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HOLINESS & LEGALISM (Kent Smith 5/21/23)

HOLINESS AND LEGALISM

Romans 14:1 - 13a

(Holiness: Week 5 of 7)

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The last two threats to holiness that we will discuss are both found in Romans 14.

Today we look at Romans 14:1-13a to consider the threat of Legalism.

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What is Holiness?

  • Holiness is the character of God, as separate from all else and all others.

  • To be holy is to be set apart by God, and unto God, and for His Glory.

Like the Holy One who called you, be holy yourselves also in all your behavior.

(1 Peter 1:15)

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What is Legalism?

The requirement for or expectation of STRICT CONFORMITY TO MY UNDERSTANDING of religious laws and moral conduct.

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Paul begins in Romans 14 by encouraging the acceptance of those who are weak in faith, without passing judgment on them.

Paul’s particular concern is that those who still feel obliged to practice the restrictions of the Mosaic Law not be excluded or judged.


The circumstance was that many of the Jewish new converts had been steeped in the ceremonial, and dietary laws of Mosaic law and felt obliged to continue to practice those laws. Matthew quotes Jesus saying, “Do not think that I came to abolish the Law or the Prophets; I did not come to abolish but to fulfill.” Many new Jewish believers resisted the idea of abandoning the Old Law.” Paul identifies them as weak in faith, not as a judgment, but as an observation. Their understanding of all that Christ accomplished was not fully developed and mature. They were hanging on to the old legalism.


Paul expresses three principles of how to reign in the negative influence of legalism.

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PRINCIPLES TO REIGN IN LEGALISM

Accept those who are weak in the faith, but not for the purpose of passing judgment on their opinions. (v.1)


PRINCIPLE #1

ACCEPT EACH OTHER WITHOUT JUDGMENT

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  1. Accept those who are weak in the faith, but not for the purpose of passing judgment on their opinions:

    1. Paul is speaking to those strong in the faith to accept those weak in the faith, but he is actually challenging the legalism on both sides of the issue.

    2. (V.2-3) One person has faith that he may eat all things, but he who is weak eats vegetables only. 3 The one who eats is not to regard with contempt the one who does not eat, and the one who does eat is not to judge the one who eats, for God has accepted him.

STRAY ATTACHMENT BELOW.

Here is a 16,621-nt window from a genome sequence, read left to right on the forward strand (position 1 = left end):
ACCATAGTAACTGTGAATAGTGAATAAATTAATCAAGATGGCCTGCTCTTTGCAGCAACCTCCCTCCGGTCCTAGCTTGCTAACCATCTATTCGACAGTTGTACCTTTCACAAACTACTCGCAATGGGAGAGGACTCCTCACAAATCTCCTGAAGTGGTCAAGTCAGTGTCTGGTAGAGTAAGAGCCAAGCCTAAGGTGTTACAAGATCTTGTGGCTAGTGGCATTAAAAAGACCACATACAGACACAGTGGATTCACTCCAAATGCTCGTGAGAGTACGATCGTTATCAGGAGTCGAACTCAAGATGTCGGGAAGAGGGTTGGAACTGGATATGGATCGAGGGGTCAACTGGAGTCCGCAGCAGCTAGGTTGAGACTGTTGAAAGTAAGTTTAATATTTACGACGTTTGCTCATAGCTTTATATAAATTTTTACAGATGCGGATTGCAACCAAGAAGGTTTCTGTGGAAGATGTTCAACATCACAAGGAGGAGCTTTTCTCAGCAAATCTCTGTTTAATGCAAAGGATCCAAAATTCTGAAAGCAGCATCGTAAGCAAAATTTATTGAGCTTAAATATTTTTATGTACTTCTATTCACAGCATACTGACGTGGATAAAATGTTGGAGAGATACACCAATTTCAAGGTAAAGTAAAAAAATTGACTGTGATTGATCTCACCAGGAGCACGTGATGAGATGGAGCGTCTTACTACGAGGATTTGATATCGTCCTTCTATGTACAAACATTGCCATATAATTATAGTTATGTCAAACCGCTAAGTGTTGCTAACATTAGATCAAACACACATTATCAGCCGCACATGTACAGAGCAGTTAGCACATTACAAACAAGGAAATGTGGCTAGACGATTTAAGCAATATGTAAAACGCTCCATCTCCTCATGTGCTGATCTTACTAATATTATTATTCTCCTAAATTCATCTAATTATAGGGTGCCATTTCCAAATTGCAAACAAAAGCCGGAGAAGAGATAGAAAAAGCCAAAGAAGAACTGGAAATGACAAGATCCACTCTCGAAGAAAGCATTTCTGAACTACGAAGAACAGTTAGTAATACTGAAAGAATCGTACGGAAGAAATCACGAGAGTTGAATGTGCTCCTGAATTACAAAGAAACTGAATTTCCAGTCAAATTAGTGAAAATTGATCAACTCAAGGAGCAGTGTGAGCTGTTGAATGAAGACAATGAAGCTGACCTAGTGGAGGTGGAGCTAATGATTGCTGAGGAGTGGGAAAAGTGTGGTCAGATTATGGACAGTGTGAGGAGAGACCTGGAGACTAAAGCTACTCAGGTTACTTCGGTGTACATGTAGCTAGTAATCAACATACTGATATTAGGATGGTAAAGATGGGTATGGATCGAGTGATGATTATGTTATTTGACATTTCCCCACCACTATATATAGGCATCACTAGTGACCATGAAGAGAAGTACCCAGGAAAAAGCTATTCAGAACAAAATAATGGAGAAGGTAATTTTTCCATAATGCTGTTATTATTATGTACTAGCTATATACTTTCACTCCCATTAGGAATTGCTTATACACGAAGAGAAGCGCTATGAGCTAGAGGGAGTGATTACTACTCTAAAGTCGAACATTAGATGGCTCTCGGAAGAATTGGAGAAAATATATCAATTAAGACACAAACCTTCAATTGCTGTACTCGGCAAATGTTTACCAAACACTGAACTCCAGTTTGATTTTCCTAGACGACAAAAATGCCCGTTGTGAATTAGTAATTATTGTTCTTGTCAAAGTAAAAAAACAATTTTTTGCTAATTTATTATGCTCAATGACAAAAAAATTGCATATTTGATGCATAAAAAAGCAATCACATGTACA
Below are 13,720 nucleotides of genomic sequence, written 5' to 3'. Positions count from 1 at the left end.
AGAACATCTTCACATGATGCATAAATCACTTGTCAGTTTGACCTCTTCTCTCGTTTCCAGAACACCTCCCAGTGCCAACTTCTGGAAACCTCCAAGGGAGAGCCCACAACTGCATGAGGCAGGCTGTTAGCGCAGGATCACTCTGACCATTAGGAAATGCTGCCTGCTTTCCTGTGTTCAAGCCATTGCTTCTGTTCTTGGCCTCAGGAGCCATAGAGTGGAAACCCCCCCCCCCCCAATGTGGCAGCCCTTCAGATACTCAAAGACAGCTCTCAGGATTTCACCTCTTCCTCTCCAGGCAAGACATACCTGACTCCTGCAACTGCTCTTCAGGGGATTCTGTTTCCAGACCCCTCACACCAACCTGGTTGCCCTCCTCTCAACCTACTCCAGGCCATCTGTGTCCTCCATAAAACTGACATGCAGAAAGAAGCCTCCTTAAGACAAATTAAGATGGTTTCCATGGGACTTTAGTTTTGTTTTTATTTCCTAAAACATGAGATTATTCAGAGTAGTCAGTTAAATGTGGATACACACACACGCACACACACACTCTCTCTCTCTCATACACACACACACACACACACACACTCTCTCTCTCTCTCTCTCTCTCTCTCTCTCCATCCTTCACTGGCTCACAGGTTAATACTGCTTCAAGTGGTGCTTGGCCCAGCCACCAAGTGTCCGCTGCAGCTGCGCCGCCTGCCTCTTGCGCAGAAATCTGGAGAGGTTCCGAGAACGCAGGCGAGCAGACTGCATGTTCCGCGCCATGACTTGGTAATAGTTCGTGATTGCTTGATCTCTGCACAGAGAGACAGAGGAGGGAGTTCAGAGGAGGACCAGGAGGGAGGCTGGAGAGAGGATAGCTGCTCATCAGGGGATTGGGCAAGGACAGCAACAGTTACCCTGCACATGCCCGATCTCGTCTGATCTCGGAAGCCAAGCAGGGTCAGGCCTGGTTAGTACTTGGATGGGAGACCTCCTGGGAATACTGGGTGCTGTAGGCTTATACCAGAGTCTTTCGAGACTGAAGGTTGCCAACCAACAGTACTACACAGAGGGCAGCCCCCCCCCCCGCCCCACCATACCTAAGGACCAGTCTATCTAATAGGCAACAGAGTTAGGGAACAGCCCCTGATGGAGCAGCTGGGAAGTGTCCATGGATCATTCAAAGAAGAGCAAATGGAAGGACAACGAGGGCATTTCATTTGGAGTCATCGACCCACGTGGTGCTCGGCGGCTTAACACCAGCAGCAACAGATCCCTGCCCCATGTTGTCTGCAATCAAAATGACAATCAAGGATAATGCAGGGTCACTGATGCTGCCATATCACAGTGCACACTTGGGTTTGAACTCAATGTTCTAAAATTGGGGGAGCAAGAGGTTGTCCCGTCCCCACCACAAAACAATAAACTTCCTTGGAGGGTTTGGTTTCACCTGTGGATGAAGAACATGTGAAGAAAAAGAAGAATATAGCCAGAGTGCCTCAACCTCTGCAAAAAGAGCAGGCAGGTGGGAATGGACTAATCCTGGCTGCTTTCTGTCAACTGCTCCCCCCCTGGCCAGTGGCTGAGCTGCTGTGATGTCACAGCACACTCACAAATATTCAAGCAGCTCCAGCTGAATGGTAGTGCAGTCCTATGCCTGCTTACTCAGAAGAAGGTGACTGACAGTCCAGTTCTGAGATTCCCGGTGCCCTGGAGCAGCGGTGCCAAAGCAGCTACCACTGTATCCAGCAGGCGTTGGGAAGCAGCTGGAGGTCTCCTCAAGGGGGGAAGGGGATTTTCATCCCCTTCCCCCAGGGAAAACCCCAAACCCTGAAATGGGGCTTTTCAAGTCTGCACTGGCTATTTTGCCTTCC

1. One person has faith that he may eat all things.

      2. Another is a vegetarian!

    3. THE PRINCIPLE IS TO ACCEPT EACH OTHER WITHOUT JUDGMENT. It is not fitting that we assume the spiritual high ground to enforce our opinions and standards on others.

    4. The one who has faith to eat all things is NOT to judge the vegetarian (the one who does not eat all things).

    5. And the one who chooses not to eat, is not to judge the one who does eat.

      1. Last Week Rabbi Andy shared a story: A rabbi was at a meeting with a Catholic priest who commented on the fact that the Rabbi did not eat BBQ. The priest was sharing how much the Rabbi was missing out on, regarding one of God’s great gifts in the pleasures of food. After a pause in the conversation, the Rabbi asked the priest whether he dated women, to which the Priest replied, “Well of course not!” The Rabbi replied, “I’ll enjoy the pleasure of my wife, you can keep your BBQ.”

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PRINCIPLES TO REIGN IN LEGALISM


Everyone answers to their own Master (not us!)

And we will ALL answer to Christ (V.4, 10)


PRINCIPLE #2

REJECT THE NOTION THAT OTHERS MUST EMBRACE YOUR CONVICTIONS

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  1. Everyone answers to their own master (not us!), and we will answer to Christ (V.4, 10)

    1. We are called to serve One Lord, One Master

    2. THE PRINCIPLE IS THAT WE MUST NOT BELIEVE THAT OTHERS NEED TO ANSWER TO US REGARDING THEIR OWN CONVICTIONS OR CHOICES; WE ALL ANSWER TO GOD.

    3. iLLUSTRATION: (v. 5-6) One person regards one day above another, and others regard every day alike. Each person must be fully convinced in his own mind. He who observes the day, observes it for the Lord, and he who eats, does so for the Lord, for he gives thanks to God; and he who eats not, for the Lord he does not eat, and gives thanks to God.

      1. The importance of one day over another. Practicing the Sabbath / or Worship on the 1st day of the week.

      2. Whether we show our faith by what we eat, or by what we do not eat.

      3. Whether we show our faith by what we drink or by what we do not drink.